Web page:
Kathy: Jeremy, I know a large part of your practice involves whistleblower law. Do you have any thoughts or advice to pass along on this topic to our readers?
Jeremy: The federal government takes the issue of fraud very seriously. The federal False Claims Act (FCA) and its state law counterparts are one way the government curbs the theft of our tax dollars. In short, the FCA is a bounty program where persons who blow the whistle on fraud get to keep a percentage of the money that the government ultimately recovers - usually between 10% and 25% of the funds obtained.
If a company receives money through government contracts or government programs like Medicare and Medicaid, then they have potential FCA exposure. And because FCA complaints are filed under seal, the government investigates the claims in secret without the company's knowledge. Normally, the government will ask for records under the guise of a Medicare audit or a DOL investigation and a company may not know that they have potentially crippling FCA exposure. Because of the potential for massive liability, companies need to work with counsel to quickly identify any potential fraud, eliminate it, and fully comply with the government's investigation even if the investigation is seemingly innocuous. Similarly, employees who discover fraud should immediately seek the advice of an attorney whose practice focuses on FCA prosecution. The FCA has numerous provisions which can entirely eviscerate otherwise viable claims if they are not carefully complied with.
Kathy: Similarly, I know your practice has focused on employee handbooks and company policies. You must have some wisdom for employers on best practices in this area of employee relations and policy.
Jeremy: The best advice I have for employers can be expressed in a single sentence - draft and implement clearly articulated policies and consistently follow them. I have seen so many instances where employers either don't have written policies at all or simply don't follow the ones that they have. This creates problems for employers involved in discrimination actions because state and federal courts in Virginia, Maryland, and the District have almost uniformly held that failure to follow established procedures creates a strong inference of pretext. In short, courts can assume that if an employer doesn't follow its own policies, that they are doing so for some wrongful reason. On the other hand, when employers can point to a clear policy that was followed to the letter, courts put the burden on the employee to overcome the non-discriminatory reasons stated for taking adverse action. For these reasons, employers must draft clear, concise, and consistently followed employment manuals.
Kathy: Jeremy, I have seen a tremendous increase in complaints and concerns about workplace bullying. What are your thoughts on this trend? Any thoughts on mitigation or prevention?
Jeremy: Bullying of any kind, whether in schools or the workplace, is an issue that Americans are becoming increasingly sensitive to. People are simply no longer tolerating this type of behavior and employers should do the same. Now, although state and federal law has not yet caught up with public opinion, it soon will. As such, employers should be proactive by amending their policies to include no-tolerance bullying and harassment provisions. Like I said earlier, employers who have clearly articulated policies that they consistently follow are far less likely to find themselves involved in lengthy and expensive litigation. It makes my job easier and far less costly for my clients when I can point to a specific policy that an employee was aware of, violated, and was promptly terminated for violating.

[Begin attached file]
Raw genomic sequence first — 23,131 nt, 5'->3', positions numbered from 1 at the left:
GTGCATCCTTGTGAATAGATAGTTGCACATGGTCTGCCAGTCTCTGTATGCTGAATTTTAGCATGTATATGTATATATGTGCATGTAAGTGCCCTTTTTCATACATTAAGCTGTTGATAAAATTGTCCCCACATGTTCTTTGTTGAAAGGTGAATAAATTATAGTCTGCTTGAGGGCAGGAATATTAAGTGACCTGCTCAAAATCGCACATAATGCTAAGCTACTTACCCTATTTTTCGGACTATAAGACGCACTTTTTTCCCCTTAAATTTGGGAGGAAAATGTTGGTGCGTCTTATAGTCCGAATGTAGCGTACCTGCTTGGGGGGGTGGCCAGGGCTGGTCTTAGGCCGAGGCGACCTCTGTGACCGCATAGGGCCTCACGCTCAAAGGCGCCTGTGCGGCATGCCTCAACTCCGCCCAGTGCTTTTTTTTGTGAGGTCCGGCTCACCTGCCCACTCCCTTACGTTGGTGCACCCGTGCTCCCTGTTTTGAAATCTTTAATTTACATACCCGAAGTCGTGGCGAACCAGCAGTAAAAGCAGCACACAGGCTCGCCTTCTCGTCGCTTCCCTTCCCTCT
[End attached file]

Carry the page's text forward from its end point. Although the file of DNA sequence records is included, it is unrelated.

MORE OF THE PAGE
Kathy: And finally, Jeremy, can you fill us in on any updates on some of the key regulatory agencies. What is the climate at the Deportment of Labor and some of the other employment related government agencies? Is there a lot of investment in compliance oversight? Will this have any impact on local employers?
Jeremy: Employment-centric government agencies are understaffed and underfunded. These agencies, like many private employers in today's economic climate are forced to do more with less. Complaints brought before the EEOC and the DOL are taking longer to be investigated and resolved than ever before. Unfortunately, this means that local businesses can find themselves involved in a single administrative proceeding for many months or years. Employers need to implement a wholesale approach - evaluate the allegations, investigate their merit, vigorously defend, provide all necessary assistance to the investigators, and use the situation as a way to prevent future compliance issues.
But, as I said earlier, employers have to remember that an administrative investigation could be a harbinger of things to come. For example, a DOL investigation for unpaid wages on a federal construction contract could be a front for all FCA action. And, of course, EEOC charges ultimately lead, if not resolved to court. Indeed, court is vastly more expensive and risky for employers than an administrative proceeding, which can typically be settled for pennies on the dollar for what the first few months of heavy litigation will cost.
Kathy: Thank you so much, Jeremy, for all the great information and mid-year employment law update!
*This interview was conducted by Kathy Long and originally published in the Fall, 2013 edition of the Belmont News, the Belmont County Club Community Association Magazine.